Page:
Computer simulations have become an important tool in philosophy of science, epistemology, philosophy of language, and value theory. In particular, in value theory and philosophy of language, simulations of "agent-based models" (ABMs) have been used to address two central philosophical topics: (1) the emergence of norms and/or morality (2) the emergence of "signaling systems" and language. This course is an introduction to these two topics.
The course is "practice-based" in the following sense. In addition to discussing contemporary philosophical papers, students will learn how to construct and analyze the types of models that are employed regularly in philosophical debates. To this end, students will learn how to program in NetLogo, a programming language designed for the construction of agent-based models. No previous programming experience is required.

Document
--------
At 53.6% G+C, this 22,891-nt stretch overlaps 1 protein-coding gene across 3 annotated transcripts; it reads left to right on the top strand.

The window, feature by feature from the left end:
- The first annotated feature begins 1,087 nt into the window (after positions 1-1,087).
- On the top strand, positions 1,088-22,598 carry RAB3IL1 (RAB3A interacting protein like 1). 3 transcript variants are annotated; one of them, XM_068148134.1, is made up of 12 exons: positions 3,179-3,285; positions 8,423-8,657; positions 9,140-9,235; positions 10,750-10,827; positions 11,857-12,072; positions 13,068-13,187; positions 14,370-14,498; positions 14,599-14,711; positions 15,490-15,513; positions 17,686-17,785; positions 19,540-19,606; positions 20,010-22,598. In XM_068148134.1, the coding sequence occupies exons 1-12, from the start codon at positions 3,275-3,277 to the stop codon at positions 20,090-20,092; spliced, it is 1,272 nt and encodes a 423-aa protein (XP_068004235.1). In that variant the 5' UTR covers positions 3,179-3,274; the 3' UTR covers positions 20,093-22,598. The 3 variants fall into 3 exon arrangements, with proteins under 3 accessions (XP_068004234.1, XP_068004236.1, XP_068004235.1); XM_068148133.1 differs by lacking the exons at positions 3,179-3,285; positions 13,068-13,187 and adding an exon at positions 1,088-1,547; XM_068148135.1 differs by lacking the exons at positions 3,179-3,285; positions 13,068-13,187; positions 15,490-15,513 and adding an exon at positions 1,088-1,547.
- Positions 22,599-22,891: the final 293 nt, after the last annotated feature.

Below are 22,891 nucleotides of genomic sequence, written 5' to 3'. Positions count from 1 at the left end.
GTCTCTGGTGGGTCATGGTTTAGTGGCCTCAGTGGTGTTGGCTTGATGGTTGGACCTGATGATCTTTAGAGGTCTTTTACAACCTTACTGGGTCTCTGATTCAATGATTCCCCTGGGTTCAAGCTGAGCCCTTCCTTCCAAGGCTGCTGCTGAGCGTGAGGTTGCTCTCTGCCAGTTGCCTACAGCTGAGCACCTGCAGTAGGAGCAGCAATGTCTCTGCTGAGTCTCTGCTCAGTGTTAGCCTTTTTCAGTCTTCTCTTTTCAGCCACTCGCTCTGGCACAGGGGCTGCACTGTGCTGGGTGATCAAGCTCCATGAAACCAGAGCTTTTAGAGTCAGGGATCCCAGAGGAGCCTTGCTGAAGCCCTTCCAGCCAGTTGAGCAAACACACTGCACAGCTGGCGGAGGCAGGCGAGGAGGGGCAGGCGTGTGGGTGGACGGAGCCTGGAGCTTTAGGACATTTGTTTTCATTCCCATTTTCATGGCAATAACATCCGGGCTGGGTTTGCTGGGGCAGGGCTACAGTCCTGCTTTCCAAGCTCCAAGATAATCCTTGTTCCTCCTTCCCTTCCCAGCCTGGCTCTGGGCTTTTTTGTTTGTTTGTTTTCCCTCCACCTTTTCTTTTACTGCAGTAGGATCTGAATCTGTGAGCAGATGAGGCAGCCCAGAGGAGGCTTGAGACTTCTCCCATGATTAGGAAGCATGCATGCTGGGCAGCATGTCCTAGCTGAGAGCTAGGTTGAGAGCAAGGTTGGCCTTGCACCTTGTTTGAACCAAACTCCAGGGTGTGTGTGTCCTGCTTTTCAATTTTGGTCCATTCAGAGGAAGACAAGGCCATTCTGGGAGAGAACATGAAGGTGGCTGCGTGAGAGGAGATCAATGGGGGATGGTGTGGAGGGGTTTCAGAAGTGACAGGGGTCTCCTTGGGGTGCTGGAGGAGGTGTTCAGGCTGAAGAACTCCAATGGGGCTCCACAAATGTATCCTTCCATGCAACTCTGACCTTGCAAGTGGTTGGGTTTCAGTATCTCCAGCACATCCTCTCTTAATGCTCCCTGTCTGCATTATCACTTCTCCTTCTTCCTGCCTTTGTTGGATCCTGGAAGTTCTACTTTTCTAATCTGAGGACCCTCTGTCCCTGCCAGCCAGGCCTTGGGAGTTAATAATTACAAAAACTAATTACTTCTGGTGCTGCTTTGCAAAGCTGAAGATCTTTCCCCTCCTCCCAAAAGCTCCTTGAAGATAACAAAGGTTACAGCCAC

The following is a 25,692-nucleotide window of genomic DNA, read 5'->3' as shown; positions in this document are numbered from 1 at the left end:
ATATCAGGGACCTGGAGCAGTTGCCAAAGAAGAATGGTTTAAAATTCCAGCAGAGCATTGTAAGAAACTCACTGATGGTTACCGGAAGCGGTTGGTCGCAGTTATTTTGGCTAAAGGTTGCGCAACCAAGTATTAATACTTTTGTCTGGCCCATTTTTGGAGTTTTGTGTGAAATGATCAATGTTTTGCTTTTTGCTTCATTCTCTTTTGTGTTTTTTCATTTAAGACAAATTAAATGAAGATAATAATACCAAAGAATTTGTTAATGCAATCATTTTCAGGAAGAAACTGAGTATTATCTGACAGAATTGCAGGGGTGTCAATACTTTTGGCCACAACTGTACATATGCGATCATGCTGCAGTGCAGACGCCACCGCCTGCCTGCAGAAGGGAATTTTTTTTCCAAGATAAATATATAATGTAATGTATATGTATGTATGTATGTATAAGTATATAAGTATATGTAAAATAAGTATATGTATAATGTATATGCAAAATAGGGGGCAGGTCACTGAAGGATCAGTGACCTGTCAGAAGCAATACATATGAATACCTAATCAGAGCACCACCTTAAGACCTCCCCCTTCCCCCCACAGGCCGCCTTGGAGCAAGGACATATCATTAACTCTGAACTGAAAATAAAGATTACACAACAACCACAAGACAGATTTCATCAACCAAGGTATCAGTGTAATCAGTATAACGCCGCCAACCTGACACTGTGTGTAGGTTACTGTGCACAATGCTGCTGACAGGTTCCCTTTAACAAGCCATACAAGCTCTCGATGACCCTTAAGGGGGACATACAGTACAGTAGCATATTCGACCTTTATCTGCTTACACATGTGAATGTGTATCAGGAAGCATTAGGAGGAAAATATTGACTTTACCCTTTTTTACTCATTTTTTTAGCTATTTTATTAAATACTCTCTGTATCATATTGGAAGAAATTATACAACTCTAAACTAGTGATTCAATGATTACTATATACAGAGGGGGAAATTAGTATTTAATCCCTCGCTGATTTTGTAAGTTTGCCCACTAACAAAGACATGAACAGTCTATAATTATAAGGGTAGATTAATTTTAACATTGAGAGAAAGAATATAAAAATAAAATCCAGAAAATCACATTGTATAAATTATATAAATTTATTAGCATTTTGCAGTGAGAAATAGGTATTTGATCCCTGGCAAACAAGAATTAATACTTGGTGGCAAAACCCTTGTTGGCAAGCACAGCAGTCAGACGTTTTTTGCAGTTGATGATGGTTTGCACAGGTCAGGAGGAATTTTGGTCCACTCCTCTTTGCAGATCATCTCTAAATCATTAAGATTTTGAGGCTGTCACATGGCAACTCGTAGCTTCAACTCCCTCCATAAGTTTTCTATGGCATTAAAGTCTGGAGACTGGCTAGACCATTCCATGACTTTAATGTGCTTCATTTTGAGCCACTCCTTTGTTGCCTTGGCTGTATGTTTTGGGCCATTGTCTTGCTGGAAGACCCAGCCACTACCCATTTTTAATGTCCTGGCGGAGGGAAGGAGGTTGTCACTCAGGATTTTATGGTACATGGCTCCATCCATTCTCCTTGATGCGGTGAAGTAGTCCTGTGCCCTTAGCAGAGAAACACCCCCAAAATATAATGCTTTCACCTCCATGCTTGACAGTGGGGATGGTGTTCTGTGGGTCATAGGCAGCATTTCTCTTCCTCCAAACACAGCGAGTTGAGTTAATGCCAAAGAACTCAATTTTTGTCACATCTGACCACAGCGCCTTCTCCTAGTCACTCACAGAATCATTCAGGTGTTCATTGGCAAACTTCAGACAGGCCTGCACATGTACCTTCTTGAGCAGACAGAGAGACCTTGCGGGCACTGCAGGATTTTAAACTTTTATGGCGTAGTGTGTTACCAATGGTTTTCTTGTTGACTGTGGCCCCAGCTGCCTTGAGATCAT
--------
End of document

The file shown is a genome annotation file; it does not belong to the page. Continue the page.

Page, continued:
The course has three central goals. First, students will learn the types of questions that ABMs are used to address and how ABMs differ from population models in classical economics and mathematical biology. Second, students should be able to describe two central philosophical questions about the evolution of just behavior and meaning that are being addressed with ABMs. Finally, students will learn to implement an ABM in NetLogo t o address such puzzles.
The code for the final project and some sample NetLogo programs are available here.
Some further readings are available here.